Geospatial data are considered a national capital asset. National policy and international standards guide data management best practices to ensure timely and broad public accessibility to these data.
Since the inception of NOAA's exploration program in 2001, OER data management has been guided by the 2000 President's Panel Report (pdf 16.8 MB) recommendations which prioritized rapid and unrestricted data sharing as one of five critical exploration program components. More recently, Public law 111-11 [Section XII Ocean Exploration] (pdf 1.26 MB) reinforced and expanded OER data management objectives, continuing to stress the importance of sharing unique exploration data and information to improve public understanding of the oceans, and for research and management purposes.
Data management practices are also informed by NOAA Administrative Order (NAO) 212-15 Management of Environmental Data and Information, and by the Procedural Directives developed by the NOAA Environmental Data Management Committee to coordinate policy implementation.
The volume, diversity and uniqueness of scientific data and information collected during ocean exploration activities is extensive, and presents a unique data management challenge. An interdisciplinary data management partnership between OER, NOAA Data Centers, the NOAA Library and extramural partners formed a data management task force to ensure that the scientific data and information resulting from NOAA's exploration program are documented and widely accessible. This group began with an assessment and documented a systematic workflow, resulting in an overarching, "End-to End" (E2E) approach toward managing exploration information throughout the data lifecycle.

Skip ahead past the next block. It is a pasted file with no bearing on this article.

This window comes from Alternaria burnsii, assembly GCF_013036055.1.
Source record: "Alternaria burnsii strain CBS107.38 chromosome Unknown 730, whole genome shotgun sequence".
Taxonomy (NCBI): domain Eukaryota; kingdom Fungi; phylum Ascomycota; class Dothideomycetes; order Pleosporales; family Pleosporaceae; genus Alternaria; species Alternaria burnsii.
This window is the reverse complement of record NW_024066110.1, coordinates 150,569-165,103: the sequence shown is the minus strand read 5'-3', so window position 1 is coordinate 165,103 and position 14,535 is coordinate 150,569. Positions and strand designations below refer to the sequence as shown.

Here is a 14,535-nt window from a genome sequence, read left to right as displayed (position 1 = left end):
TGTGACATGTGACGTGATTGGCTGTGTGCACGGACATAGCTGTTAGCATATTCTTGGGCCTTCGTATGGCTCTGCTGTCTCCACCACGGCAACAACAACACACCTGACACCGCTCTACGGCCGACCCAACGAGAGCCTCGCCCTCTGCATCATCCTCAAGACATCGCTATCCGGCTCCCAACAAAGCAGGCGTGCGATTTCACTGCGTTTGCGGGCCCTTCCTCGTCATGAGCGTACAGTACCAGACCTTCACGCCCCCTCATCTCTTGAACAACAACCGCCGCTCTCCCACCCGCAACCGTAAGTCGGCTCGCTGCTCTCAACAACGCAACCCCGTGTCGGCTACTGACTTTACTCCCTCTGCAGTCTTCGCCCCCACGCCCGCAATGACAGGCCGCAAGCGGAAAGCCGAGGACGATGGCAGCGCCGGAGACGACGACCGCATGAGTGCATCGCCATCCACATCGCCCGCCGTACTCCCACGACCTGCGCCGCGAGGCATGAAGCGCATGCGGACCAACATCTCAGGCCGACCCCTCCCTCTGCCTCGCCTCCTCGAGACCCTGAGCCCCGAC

Since that time, data management tools and techniques have been developed to implement this E2E approach. These methods are available for review and are exchanged with the broader community, including the NOAA Environmental Data Management Committee (EDMC), the NSF Rolling Deck to Repository (R2R) Program, the Integrated Ocean and Coastal Mapping (IOCM) Program and the related the NOAA R2R initiative.
The Cruise Information Management System (CIMS) is a workflow based data entry system that aggregates cruise planning information and produces Data Management Plans, ISO metadata records, and data management metrics. CIMS also integrates with to specialized systems including geospatial databases and systems for large-scale metadata record production for both bathymetry and video data collected on board the NOAA Ship Okeanos Explorer.
The NOAA Central Library curates the OER document, video and image data collection, providing both online and onsite access to these important data assets. The Library also maintains an OER bibliography and provides a measure of the value of exploration to research through analysis of the citations of peer-reviewed publications resulting from ocean exploration.